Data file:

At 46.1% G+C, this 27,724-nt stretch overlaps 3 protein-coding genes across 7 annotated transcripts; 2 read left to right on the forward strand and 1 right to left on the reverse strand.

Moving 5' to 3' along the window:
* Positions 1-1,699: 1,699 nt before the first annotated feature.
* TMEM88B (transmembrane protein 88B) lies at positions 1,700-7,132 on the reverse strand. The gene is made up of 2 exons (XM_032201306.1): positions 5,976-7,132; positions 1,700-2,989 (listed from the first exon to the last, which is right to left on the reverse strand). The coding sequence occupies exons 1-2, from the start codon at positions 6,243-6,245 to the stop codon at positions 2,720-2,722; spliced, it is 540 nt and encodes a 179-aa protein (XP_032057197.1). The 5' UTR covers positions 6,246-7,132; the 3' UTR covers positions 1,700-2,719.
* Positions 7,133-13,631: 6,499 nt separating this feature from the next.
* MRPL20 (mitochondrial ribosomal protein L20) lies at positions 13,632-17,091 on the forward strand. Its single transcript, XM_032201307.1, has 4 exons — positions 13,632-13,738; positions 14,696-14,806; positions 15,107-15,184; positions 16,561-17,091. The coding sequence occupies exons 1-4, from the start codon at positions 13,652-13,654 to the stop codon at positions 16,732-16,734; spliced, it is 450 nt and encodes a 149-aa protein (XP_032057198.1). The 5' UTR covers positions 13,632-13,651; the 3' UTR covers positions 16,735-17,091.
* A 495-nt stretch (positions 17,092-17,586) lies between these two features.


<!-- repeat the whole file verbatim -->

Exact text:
At 46.1% G+C, this 27,724-nt stretch overlaps 3 protein-coding genes across 7 annotated transcripts; 2 read left to right on the forward strand and 1 right to left on the reverse strand.

Moving 5' to 3' along the window:
* Positions 1-1,699: 1,699 nt before the first annotated feature.
* TMEM88B (transmembrane protein 88B) lies at positions 1,700-7,132 on the reverse strand. The gene is made up of 2 exons (XM_032201306.1): positions 5,976-7,132; positions 1,700-2,989 (listed from the first exon to the last, which is right to left on the reverse strand). The coding sequence occupies exons 1-2, from the start codon at positions 6,243-6,245 to the stop codon at positions 2,720-2,722; spliced, it is 540 nt and encodes a 179-aa protein (XP_032057197.1). The 5' UTR covers positions 6,246-7,132; the 3' UTR covers positions 1,700-2,719.
* Positions 7,133-13,631: 6,499 nt separating this feature from the next.
* MRPL20 (mitochondrial ribosomal protein L20) lies at positions 13,632-17,091 on the forward strand. Its single transcript, XM_032201307.1, has 4 exons — positions 13,632-13,738; positions 14,696-14,806; positions 15,107-15,184; positions 16,561-17,091. The coding sequence occupies exons 1-4, from the start codon at positions 13,652-13,654 to the stop codon at positions 16,732-16,734; spliced, it is 450 nt and encodes a 149-aa protein (XP_032057198.1). The 5' UTR covers positions 13,632-13,651; the 3' UTR covers positions 16,735-17,091.
* A 495-nt stretch (positions 17,092-17,586) lies between these two features.